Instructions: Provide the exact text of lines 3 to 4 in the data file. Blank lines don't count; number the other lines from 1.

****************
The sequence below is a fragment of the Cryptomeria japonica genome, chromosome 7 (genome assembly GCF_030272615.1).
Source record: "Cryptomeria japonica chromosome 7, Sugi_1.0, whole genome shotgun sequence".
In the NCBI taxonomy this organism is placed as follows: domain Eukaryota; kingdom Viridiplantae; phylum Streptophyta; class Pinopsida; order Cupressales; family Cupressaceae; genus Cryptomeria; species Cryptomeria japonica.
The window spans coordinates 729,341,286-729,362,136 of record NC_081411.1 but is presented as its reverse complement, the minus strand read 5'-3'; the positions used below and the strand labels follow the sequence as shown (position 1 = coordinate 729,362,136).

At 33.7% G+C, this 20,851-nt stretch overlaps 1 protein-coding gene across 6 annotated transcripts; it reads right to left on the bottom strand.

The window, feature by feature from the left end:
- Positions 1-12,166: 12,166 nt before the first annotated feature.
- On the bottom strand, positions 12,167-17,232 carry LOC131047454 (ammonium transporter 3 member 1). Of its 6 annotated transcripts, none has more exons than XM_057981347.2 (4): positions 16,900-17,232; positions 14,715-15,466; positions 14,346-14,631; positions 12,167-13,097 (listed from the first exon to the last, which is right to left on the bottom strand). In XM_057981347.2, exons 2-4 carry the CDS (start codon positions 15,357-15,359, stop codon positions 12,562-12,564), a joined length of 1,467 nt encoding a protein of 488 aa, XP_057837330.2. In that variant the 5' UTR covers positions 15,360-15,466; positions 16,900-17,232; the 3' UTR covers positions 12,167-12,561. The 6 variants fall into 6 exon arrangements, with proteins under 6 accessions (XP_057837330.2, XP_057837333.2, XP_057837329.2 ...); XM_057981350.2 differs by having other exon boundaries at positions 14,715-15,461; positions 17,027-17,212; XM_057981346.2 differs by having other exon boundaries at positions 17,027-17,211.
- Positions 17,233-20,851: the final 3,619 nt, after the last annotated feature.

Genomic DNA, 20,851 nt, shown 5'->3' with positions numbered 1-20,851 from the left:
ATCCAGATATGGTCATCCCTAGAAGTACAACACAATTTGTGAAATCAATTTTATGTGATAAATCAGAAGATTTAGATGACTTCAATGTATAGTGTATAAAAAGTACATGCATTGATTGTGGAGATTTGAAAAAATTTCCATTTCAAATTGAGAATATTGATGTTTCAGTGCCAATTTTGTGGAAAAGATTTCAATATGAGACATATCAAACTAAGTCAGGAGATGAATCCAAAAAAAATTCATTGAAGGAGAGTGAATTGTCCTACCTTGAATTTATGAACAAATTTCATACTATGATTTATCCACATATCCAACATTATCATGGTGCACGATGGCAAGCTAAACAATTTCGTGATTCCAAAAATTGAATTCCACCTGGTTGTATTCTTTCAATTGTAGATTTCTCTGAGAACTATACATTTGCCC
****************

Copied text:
In the NCBI taxonomy this organism is placed as follows: domain Eukaryota; kingdom Viridiplantae; phylum Streptophyta; class Pinopsida; order Cupressales; family Cupressaceae; genus Cryptomeria; species Cryptomeria japonica.
The window spans coordinates 729,341,286-729,362,136 of record NC_081411.1 but is presented as its reverse complement, the minus strand read 5'-3'; the positions used below and the strand labels follow the sequence as shown (position 1 = coordinate 729,362,136).